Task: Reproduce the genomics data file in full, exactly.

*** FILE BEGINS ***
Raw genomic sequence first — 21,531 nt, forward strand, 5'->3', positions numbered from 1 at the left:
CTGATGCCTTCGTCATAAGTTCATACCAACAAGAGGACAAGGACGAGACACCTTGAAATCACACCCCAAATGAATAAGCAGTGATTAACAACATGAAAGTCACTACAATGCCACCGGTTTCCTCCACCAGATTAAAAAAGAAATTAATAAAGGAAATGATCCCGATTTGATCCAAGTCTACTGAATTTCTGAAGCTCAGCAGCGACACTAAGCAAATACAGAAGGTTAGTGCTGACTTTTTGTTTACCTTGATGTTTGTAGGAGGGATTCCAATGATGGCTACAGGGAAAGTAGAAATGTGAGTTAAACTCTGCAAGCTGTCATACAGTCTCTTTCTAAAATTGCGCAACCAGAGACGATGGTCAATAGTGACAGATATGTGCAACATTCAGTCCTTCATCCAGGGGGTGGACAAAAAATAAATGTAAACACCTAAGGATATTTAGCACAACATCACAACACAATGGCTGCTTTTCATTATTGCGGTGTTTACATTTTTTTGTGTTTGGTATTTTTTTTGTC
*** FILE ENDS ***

Raw genomic sequence first — 21,531 nt, forward strand, 5'->3', positions numbered from 1 at the left:
CTGATGCCTTCGTCATAAGTTCATACCAACAAGAGGACAAGGACGAGACACCTTGAAATCACACCCCAAATGAATAAGCAGTGATTAACAACATGAAAGTCACTACAATGCCACCGGTTTCCTCCACCAGATTAAAAAAGAAATTAATAAAGGAAATGATCCCGATTTGATCCAAGTCTACTGAATTTCTGAAGCTCAGCAGCGACACTAAGCAAATACAGAAGGTTAGTGCTGACTTTTTGTTTACCTTGATGTTTGTAGGAGGGATTCCAATGATGGCTACAGGGAAAGTAGAAATGTGAGTTAAACTCTGCAAGCTGTCATACAGTCTCTTTCTAAAATTGCGCAACCAGAGACGATGGTCAATAGTGACAGATATGTGCAACATTCAGTCCTTCATCCAGGGGGTGGACAAAAAATAAATGTAAACACCTAAGGATATTTAGCACAACATCACAACACAATGGCTGCTTTTCATTATTGCGGTGTTTACATTTTTTTGTGTTTGGTATTTTTTTTGTC